This land is my land


The chorus from a folk song came to mind as I looked out over our wooded property. Fortunately, our home is in town south of the Wabash campus. One white oak is over 250 years old. I sat looking out through the woods and thought of the old folk song. “This land is your land; this land is my land.”

It is beautiful all around with birds singing and small animals scampering. Occasionally a deer darts through the woods. A creek meanders along the edge. Good fortunate and gratitude floated through the mind. Contemplation raised the nagging question of ownership, or stewardship? Legal deed and rights, or moral obligation?

Religious training and one Sunday yearly focused on Stewardship and the Christian Rural Overseas Program. The moral and religious obligation required good stewardship of the land and sharing with others. One could list all the benefits of woodlands accruing to others in Crawfordsville, even those who never view the beauty up close — cool, fresh air, full of oxygen. Preserving the trees, plants and land in their current state means that others, even those unborn, might benefit from good stewardship.

Perhaps that is what Woody Guthrie intended, “This land is your land; this land is my land … It was made for you and me.” Even if the singers did not intend religious meaning, it surely implies the act of creation, intent, a creative power, even a god. Pondering that possibility brings forward other possible worldviews that provide frameworks for relating humans to landscapes.

Hunter/gathers and herder/farmers rely on fertility of the land and animals. Often that extends to personification into male and female creative forces, and then into male and female deities. Rituals and objects display the creative acts in vivid reenactment with the goal of encouraging fertility of the land and animals. The Israelites were surrounded by neighbors who worshipped Baal (male) and Astarte (female) “on every high hill and under every green tree.”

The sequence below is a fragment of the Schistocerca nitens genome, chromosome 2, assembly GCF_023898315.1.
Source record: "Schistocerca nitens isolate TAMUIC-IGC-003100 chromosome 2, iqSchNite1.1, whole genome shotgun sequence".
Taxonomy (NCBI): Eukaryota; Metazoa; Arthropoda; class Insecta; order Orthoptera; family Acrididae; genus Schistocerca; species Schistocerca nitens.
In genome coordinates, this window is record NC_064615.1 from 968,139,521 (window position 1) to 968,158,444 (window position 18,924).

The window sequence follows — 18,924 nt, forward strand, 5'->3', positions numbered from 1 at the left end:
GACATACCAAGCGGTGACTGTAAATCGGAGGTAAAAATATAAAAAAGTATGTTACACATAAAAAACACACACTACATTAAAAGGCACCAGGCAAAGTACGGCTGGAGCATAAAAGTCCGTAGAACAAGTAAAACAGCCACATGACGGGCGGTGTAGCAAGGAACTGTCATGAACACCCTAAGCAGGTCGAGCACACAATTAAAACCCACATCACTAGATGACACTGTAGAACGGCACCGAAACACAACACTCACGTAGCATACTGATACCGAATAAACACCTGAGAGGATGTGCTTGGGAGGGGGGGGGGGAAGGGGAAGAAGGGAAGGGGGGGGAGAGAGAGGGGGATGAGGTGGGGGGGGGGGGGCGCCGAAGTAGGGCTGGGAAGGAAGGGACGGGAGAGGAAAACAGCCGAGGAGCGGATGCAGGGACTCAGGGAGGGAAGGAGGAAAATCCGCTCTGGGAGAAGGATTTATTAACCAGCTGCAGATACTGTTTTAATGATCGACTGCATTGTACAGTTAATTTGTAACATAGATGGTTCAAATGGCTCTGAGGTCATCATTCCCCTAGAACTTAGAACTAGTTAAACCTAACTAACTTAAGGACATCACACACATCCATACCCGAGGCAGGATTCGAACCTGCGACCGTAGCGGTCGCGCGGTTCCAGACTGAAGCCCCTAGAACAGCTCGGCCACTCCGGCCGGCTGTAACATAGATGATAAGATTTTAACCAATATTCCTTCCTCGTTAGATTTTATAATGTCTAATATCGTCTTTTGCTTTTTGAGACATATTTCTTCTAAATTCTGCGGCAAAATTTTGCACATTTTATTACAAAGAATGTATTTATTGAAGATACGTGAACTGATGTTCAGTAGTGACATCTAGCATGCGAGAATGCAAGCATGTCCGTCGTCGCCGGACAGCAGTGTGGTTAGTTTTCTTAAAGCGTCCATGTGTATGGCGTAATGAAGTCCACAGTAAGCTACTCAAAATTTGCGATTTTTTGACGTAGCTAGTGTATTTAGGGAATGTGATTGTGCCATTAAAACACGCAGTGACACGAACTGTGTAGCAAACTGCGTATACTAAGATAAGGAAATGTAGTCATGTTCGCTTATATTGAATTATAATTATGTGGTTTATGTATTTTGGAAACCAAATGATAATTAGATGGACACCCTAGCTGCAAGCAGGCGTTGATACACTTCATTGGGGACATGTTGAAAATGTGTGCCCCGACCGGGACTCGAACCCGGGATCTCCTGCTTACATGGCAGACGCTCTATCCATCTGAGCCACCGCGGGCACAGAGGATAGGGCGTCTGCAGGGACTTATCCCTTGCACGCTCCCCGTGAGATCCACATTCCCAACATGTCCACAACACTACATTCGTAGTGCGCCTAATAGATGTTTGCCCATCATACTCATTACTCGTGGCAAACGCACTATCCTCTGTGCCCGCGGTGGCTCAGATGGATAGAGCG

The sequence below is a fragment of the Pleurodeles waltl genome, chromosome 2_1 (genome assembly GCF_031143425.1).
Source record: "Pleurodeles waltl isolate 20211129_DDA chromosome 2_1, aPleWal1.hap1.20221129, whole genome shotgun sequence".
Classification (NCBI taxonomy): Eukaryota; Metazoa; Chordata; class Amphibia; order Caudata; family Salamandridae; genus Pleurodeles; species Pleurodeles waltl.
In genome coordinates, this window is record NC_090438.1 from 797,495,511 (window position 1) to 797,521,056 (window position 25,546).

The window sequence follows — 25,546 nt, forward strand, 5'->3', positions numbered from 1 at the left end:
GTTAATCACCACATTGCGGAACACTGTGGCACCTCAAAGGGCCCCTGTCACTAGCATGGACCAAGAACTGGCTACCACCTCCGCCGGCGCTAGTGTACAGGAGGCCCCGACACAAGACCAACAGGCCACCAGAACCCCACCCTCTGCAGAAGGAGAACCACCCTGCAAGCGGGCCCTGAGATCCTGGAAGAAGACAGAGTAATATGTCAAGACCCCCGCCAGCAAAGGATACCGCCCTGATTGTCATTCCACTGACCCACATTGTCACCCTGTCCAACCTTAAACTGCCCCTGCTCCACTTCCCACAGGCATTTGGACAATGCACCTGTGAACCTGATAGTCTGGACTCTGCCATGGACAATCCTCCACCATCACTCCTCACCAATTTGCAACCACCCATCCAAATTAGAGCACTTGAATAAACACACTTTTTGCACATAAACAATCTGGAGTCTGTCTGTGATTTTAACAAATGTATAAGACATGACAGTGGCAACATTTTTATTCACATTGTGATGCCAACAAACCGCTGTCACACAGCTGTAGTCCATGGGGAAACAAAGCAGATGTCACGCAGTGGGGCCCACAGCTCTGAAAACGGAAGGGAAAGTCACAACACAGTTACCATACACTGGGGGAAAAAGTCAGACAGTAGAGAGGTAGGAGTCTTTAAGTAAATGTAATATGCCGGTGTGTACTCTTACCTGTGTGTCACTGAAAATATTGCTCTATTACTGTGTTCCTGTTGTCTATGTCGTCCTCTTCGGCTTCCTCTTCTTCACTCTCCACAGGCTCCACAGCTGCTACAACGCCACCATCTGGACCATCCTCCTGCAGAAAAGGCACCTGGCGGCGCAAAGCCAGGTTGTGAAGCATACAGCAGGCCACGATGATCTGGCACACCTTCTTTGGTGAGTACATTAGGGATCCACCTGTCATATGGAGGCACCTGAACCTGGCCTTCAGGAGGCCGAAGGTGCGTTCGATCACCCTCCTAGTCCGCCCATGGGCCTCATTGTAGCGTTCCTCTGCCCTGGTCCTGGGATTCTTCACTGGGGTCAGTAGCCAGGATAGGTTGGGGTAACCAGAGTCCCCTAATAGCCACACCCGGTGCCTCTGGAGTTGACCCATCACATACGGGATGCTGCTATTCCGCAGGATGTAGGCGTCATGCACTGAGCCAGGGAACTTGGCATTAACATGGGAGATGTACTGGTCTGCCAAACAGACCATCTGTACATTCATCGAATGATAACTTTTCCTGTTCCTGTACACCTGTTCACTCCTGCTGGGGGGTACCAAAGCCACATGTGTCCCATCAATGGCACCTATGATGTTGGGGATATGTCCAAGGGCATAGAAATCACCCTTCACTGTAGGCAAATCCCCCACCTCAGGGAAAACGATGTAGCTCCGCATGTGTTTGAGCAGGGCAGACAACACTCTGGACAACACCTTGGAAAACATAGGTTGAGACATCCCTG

Other worldviews propose that the land itself is divine or part of the gods, and people worship the earth or the personification of Mother Earth. Modern environmentalists avoid personification of creative powers and nature worship, but many do attribute rights to the land and to animals analogous to human rights.

Some Eastern and New Age religions indicate that the material world is a mirage that exists only in the mistaken imaginings of the individual’s mind. The distinctions that our minds make between objects are an ephemeral error. Hence, mind control is the key, which is obtained through disciplined yoga or meditation. True knowledge and liberation come when all distinctions of words disappear, and only silence remains.

Materialists maintain that the land and those who inhabit it are accidental results of age-long random developments. Those and humanist concepts lead to diverse concepts of the relation of humans to other elements, from which develop diverse ethical and moral obligations.

Most of these alternatives lead to different interpretations the folk song worlds away from concepts of stewardship that are based on both western traditions of free, reasoning individuals and Christian concepts of stewardship-based moral principles.

All that leaves me sitting on the patio enjoying the beauty, diversity, and blessings flowing from creation beyond all deserving. Surely, we should take care of it all to the best of our ability, to preserve it for others, and to share the benefits as widely as we can. It seems the least we can do in response to undeserved blessings.


Raymond B. Williams, Crawfordsville, LaFollette Distinguished Professor in the Humanities emeritus, contributed this guest column.